Being Jewish ‘should never be seen as provocative’, says Home Office

Being Jewish ‘should never be seen as provocative’, says Home Office

Being Jewish “should never be seen as provocative”, the government has said after a row over the policing of a pro-Palestine march.

In a video released by Campaign Against Antisemitism (CAA), the charity’s chief executive, Gideon Falter, who was wearing a kippah skull cap, was told by a Met officer at a pro-Palestine march last Saturday: “You are quite openly Jewish, this is a pro-Palestinian march. I’m not accusing you of anything but I’m worried about the reaction to your presence.”

He later said Falter’s presence was “antagonising” and that he would be escorted out of the area for “causing a breach of peace”.

In another clip released by the CAA on Friday night, Falter was told by the same officer he could not cross the road while the march was ongoing, with his faith being “part of the factor”.

On Friday, the Met issued two statements. The first said the officer’s “poor” choice of words was “hugely regrettable”. It also said: “In recent weeks we’ve seen a new trend emerge, with those opposed to the main protests appearing along the route to express their views.

“The fact that those who do this often film themselves while doing so suggests they must know that their presence is provocative.”

The CAA called this statement “abject victim-blaming”.

The Met retracted that statement and issued a new one hours later that apologised and said “being Jewish is not a provocation”.

On Saturday a spokesperson for the Home Office said: “We welcome the Met police’s apology, and recognise the complexities of policing fast-moving public protests, but simply being Jewish – or of any other race or religion – should never be seen as provocative.

“Anyone of any religion should be free to go about their lives and feel safe doing so.”

It is understood the home secretary, James Cleverly, has written to the Met. The Home Office offered no details about Cleverly’s letter, saying it was a private communication.

On Saturday evening, Falter called for the Met’s commissioner, Sir Mark Rowley, to resign or be sacked over the matter.

In a statement, Falter said Rowley had failed to curtail the marches, allowing “countless antisemitic hate crimes and terrorist offences” to be committed “in broad daylight on our streets”.

He added: “Racists, extremists and terrorist sympathisers have watched the excuses and inertia of the Met under his command and been emboldened by his inaction at precisely the moment when he should be signalling a renewed determination to crack down on this criminality.

“What the Met under Sir Mark has done to the Jewish community over the course of six months is utterly unforgivable and it is time for him to go. Enough is enough.”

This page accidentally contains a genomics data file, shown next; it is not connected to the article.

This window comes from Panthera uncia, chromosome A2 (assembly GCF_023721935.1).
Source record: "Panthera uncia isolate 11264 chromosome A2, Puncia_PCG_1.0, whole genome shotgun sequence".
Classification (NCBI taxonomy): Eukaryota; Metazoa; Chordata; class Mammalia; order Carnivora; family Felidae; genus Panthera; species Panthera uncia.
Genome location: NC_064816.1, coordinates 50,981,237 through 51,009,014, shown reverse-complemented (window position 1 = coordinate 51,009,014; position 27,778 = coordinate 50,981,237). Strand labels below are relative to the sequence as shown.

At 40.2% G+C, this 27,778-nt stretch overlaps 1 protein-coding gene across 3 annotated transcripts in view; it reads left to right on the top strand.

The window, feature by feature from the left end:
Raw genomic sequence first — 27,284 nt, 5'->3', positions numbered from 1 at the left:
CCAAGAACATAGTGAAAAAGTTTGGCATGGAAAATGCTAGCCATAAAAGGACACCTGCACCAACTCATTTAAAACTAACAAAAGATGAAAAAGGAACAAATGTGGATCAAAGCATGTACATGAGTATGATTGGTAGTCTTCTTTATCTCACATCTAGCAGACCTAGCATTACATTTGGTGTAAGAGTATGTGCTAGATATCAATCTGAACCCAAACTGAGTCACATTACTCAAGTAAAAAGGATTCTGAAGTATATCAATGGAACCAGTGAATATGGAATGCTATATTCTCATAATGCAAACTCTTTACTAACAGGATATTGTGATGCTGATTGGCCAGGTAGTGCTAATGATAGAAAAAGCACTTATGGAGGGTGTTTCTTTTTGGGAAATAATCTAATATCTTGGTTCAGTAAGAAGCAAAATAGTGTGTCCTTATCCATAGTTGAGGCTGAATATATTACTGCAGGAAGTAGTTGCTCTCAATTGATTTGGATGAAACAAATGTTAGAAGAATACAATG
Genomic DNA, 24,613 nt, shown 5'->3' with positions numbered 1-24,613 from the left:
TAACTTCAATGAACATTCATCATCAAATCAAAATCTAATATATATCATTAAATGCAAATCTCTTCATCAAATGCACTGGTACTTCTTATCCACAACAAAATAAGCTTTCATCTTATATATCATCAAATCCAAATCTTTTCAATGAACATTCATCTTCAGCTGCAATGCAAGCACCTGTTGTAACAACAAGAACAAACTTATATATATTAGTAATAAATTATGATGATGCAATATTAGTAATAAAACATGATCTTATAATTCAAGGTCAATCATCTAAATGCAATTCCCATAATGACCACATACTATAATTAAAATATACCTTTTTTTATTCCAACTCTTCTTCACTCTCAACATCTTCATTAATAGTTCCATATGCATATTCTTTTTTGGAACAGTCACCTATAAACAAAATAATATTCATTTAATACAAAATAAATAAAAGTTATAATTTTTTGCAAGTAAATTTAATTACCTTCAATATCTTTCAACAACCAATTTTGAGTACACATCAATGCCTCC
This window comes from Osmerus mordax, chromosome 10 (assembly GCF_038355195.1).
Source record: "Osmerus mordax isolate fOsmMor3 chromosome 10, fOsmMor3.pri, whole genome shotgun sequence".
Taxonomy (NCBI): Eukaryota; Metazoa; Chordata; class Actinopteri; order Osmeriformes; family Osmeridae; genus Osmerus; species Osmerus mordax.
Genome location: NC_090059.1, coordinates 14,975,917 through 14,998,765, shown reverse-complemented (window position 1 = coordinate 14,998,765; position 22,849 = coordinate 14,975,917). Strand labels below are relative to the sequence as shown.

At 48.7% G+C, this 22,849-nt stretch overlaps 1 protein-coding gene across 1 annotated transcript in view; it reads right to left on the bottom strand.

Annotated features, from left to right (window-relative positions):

In comments filmed after the incident, Falter had claimed the marches were “no-go zones for Jews”.

He said: “Despite being told repeatedly that London is safe for Jews when these marches are taking place, my interactions with police officers last Saturday show that the Met believes that being openly Jewish will antagonise the anti-Israel marchers and that Jews need protection.”

Marches organised by the Palestine Solidarity Campaign have drawn tens and hundreds of thousands of people to central London to show solidarity with the Palestinian people since October. Gaza’s health ministry said more than 34,000 people in the city had been killed by Israeli strikes since 7 October.

The protests have been largely peaceful. The media platform openDemocracy reported that 36 people who attended pro-Palestine rallies last year had been charged with an offence, and that the arrest rate at these marches was lower than at the most recent Glastonbury festival.

A group of Holocaust survivors and the children of those who survived it said they disagreed with Falter’s comments.

In a statement, the group, who have been an active presence at pro-Palestine marches, said: “We experienced nothing but warmth and solidarity from the pro-Palestine demonstrators and not a hint of antisemitism.

“Our group was ‘openly Jewish’ in that we all wore placards saying that, as descendants of Holocaust survivors, we oppose the ongoing genocide in Gaza.

“Every major pro-Palestine demonstration in London has included a large Jewish bloc, which has received nothing but support and warmth from their fellow demonstrators. Claims that these protests are no-go zones for Jews are completely untrue.”